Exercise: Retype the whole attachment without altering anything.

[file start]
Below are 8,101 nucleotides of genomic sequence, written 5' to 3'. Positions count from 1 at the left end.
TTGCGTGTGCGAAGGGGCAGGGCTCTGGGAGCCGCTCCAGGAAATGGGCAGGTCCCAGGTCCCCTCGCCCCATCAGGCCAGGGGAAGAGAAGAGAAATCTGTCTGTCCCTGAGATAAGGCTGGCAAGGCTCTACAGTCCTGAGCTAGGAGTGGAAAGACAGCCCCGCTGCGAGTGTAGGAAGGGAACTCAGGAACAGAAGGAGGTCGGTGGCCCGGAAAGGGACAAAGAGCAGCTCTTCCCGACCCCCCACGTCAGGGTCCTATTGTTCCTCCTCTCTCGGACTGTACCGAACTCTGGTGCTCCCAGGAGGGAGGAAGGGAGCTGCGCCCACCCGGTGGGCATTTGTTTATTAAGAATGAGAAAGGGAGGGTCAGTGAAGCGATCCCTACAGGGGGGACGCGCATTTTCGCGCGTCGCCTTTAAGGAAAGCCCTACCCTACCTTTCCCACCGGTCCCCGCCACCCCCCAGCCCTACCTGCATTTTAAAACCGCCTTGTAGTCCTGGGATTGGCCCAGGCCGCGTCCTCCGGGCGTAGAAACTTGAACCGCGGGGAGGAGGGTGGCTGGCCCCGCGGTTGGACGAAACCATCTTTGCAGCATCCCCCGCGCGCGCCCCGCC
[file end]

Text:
Below are 8,101 nucleotides of genomic sequence, written 5' to 3'. Positions count from 1 at the left end.
TTGCGTGTGCGAAGGGGCAGGGCTCTGGGAGCCGCTCCAGGAAATGGGCAGGTCCCAGGTCCCCTCGCCCCATCAGGCCAGGGGAAGAGAAGAGAAATCTGTCTGTCCCTGAGATAAGGCTGGCAAGGCTCTACAGTCCTGAGCTAGGAGTGGAAAGACAGCCCCGCTGCGAGTGTAGGAAGGGAACTCAGGAACAGAAGGAGGTCGGTGGCCCGGAAAGGGACAAAGAGCAGCTCTTCCCGACCCCCCACGTCAGGGTCCTATTGTTCCTCCTCTCTCGGACTGTACCGAACTCTGGTGCTCCCAGGAGGGAGGAAGGGAGCTGCGCCCACCCGGTGGGCATTTGTTTATTAAGAATGAGAAAGGGAGGGTCAGTGAAGCGATCCCTACAGGGGGGACGCGCATTTTCGCGCGTCGCCTTTAAGGAAAGCCCTACCCTACCTTTCCCACCGGTCCCCGCCACCCCCCAGCCCTACCTGCATTTTAAAACCGCCTTGTAGTCCTGGGATTGGCCCAGGCCGCGTCCTCCGGGCGTAGAAACTTGAACCGCGGGGAGGAGGGTGGCTGGCCCCGCGGTTGGACGAAACCATCTTTGCAGCATCCCCCGCGCGCGCCCCGCC